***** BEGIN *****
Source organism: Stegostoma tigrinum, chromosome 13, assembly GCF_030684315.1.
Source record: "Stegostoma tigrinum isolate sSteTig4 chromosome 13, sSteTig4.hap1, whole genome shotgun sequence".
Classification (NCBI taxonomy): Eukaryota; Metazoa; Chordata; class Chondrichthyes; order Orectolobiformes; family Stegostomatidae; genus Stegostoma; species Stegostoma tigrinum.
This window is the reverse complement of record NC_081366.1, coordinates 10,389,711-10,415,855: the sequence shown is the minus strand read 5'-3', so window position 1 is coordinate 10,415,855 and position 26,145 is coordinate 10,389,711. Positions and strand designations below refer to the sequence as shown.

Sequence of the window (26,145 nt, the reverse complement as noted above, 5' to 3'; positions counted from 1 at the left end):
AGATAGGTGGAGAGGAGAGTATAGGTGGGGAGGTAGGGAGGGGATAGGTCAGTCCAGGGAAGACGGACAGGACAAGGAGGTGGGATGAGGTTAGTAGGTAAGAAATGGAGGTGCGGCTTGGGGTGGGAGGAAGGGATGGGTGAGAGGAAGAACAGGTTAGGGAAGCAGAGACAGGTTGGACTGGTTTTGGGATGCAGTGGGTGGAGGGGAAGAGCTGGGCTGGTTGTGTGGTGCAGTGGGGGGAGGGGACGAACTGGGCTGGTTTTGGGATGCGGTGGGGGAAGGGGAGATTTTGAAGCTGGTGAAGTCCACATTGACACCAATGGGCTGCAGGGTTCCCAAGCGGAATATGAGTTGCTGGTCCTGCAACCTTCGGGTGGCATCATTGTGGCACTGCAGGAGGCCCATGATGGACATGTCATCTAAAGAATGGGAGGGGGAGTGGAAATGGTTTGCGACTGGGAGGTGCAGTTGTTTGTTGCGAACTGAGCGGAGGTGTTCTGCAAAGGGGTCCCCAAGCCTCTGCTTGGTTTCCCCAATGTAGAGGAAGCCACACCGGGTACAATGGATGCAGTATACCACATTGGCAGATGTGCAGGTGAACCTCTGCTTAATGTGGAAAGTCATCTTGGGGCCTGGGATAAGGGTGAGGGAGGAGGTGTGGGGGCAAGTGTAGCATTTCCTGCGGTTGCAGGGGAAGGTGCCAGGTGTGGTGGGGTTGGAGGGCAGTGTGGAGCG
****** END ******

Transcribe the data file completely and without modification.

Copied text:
Source organism: Stegostoma tigrinum, chromosome 13, assembly GCF_030684315.1.
Source record: "Stegostoma tigrinum isolate sSteTig4 chromosome 13, sSteTig4.hap1, whole genome shotgun sequence".
Classification (NCBI taxonomy): Eukaryota; Metazoa; Chordata; class Chondrichthyes; order Orectolobiformes; family Stegostomatidae; genus Stegostoma; species Stegostoma tigrinum.
This window is the reverse complement of record NC_081366.1, coordinates 10,389,711-10,415,855: the sequence shown is the minus strand read 5'-3', so window position 1 is coordinate 10,415,855 and position 26,145 is coordinate 10,389,711. Positions and strand designations below refer to the sequence as shown.

Sequence of the window (26,145 nt, the reverse complement as noted above, 5' to 3'; positions counted from 1 at the left end):
AGATAGGTGGAGAGGAGAGTATAGGTGGGGAGGTAGGGAGGGGATAGGTCAGTCCAGGGAAGACGGACAGGACAAGGAGGTGGGATGAGGTTAGTAGGTAAGAAATGGAGGTGCGGCTTGGGGTGGGAGGAAGGGATGGGTGAGAGGAAGAACAGGTTAGGGAAGCAGAGACAGGTTGGACTGGTTTTGGGATGCAGTGGGTGGAGGGGAAGAGCTGGGCTGGTTGTGTGGTGCAGTGGGGGGAGGGGACGAACTGGGCTGGTTTTGGGATGCGGTGGGGGAAGGGGAGATTTTGAAGCTGGTGAAGTCCACATTGACACCAATGGGCTGCAGGGTTCCCAAGCGGAATATGAGTTGCTGGTCCTGCAACCTTCGGGTGGCATCATTGTGGCACTGCAGGAGGCCCATGATGGACATGTCATCTAAAGAATGGGAGGGGGAGTGGAAATGGTTTGCGACTGGGAGGTGCAGTTGTTTGTTGCGAACTGAGCGGAGGTGTTCTGCAAAGGGGTCCCCAAGCCTCTGCTTGGTTTCCCCAATGTAGAGGAAGCCACACCGGGTACAATGGATGCAGTATACCACATTGGCAGATGTGCAGGTGAACCTCTGCTTAATGTGGAAAGTCATCTTGGGGCCTGGGATAAGGGTGAGGGAGGAGGTGTGGGGGCAAGTGTAGCATTTCCTGCGGTTGCAGGGGAAGGTGCCAGGTGTGGTGGGGTTGGAGGGCAGTGTGGAGCG